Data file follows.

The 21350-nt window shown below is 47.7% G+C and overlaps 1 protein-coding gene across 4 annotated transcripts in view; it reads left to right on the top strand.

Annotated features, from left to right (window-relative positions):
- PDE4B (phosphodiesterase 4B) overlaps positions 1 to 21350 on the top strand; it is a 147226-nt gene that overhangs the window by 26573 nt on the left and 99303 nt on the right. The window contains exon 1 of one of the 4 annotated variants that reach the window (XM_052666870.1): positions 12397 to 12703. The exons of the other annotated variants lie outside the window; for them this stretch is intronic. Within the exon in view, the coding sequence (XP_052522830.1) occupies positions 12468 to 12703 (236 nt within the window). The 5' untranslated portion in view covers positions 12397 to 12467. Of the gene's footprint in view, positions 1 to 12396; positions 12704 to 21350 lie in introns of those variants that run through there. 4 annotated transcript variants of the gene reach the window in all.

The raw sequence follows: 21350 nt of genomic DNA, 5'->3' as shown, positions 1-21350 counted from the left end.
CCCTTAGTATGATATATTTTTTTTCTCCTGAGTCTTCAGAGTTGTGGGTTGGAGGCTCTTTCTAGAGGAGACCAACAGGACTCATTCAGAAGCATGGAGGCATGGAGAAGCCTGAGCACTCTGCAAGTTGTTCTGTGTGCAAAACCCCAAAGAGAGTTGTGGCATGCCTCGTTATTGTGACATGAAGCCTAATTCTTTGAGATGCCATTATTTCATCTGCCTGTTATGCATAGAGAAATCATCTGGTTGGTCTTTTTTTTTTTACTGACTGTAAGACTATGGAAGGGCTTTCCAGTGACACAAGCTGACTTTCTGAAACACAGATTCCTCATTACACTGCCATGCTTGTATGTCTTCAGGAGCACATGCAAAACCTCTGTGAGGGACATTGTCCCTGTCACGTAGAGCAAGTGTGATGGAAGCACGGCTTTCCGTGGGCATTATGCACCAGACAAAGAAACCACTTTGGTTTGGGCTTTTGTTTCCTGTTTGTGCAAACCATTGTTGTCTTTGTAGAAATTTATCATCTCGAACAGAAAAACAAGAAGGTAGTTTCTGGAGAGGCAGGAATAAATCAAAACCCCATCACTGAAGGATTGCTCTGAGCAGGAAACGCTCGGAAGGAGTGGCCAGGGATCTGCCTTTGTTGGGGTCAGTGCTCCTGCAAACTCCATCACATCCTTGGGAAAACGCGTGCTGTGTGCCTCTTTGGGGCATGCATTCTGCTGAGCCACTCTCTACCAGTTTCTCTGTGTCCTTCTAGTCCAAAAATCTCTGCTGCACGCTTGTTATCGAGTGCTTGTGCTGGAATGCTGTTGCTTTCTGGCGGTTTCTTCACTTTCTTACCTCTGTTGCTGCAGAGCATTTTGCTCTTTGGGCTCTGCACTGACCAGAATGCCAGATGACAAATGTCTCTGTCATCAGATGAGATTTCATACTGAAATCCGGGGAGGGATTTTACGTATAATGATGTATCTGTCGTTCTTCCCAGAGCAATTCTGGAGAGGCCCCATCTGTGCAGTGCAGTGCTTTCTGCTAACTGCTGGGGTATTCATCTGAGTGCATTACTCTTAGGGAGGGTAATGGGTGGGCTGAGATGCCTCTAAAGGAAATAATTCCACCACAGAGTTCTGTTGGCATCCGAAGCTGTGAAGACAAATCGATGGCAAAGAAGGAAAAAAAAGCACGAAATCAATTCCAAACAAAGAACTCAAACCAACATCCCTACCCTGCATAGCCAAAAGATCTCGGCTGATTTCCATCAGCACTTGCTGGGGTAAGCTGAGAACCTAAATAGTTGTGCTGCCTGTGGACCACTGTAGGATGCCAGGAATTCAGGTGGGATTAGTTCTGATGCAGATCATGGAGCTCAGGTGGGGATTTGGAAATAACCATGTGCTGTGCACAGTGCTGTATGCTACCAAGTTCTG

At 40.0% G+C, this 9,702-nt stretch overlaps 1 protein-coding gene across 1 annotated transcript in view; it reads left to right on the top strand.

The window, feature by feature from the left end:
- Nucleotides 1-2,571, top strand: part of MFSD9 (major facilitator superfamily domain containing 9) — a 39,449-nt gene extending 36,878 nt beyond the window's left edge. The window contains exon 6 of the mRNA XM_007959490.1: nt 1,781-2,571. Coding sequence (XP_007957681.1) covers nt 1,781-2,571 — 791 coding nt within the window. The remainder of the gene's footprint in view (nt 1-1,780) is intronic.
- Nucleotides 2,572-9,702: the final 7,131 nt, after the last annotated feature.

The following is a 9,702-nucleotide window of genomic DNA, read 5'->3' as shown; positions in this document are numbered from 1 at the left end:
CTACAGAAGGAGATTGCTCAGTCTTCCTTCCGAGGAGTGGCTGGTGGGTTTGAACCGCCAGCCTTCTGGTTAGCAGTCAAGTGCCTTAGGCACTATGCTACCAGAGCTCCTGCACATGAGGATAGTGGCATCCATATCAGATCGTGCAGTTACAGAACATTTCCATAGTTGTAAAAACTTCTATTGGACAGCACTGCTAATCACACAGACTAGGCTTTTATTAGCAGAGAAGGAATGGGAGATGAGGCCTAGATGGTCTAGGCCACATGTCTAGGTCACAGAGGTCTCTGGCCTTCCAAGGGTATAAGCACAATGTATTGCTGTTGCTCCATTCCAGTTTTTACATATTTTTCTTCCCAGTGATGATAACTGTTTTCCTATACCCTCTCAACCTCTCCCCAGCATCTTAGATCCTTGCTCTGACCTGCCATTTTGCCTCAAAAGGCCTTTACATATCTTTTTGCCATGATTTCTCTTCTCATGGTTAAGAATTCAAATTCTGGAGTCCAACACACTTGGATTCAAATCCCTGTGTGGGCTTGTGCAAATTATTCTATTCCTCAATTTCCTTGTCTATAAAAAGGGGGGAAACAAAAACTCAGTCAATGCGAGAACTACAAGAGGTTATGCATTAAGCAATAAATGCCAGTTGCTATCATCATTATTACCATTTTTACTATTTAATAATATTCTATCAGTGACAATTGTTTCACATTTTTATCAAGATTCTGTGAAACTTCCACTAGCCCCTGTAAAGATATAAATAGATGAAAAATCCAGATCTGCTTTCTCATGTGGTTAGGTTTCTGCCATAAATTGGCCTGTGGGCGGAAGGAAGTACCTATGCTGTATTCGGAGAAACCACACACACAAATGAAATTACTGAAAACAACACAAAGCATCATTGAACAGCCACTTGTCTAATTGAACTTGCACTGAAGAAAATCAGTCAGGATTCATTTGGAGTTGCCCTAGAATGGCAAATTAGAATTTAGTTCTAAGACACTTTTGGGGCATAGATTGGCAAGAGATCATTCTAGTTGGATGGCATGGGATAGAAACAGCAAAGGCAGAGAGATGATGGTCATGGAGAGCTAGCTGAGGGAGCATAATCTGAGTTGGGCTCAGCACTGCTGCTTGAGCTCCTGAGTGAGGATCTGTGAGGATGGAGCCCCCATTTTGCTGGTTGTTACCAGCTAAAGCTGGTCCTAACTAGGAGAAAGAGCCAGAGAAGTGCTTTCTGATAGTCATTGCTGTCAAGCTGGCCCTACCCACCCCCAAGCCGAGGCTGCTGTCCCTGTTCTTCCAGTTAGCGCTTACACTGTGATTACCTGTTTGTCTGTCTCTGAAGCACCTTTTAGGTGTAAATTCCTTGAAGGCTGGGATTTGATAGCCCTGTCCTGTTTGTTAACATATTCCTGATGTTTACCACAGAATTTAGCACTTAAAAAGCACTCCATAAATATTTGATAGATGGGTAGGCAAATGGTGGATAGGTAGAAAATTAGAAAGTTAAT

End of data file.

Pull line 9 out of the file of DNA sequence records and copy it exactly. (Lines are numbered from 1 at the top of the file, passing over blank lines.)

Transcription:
- Nucleotides 2,572-9,702: the final 7,131 nt, after the last annotated feature.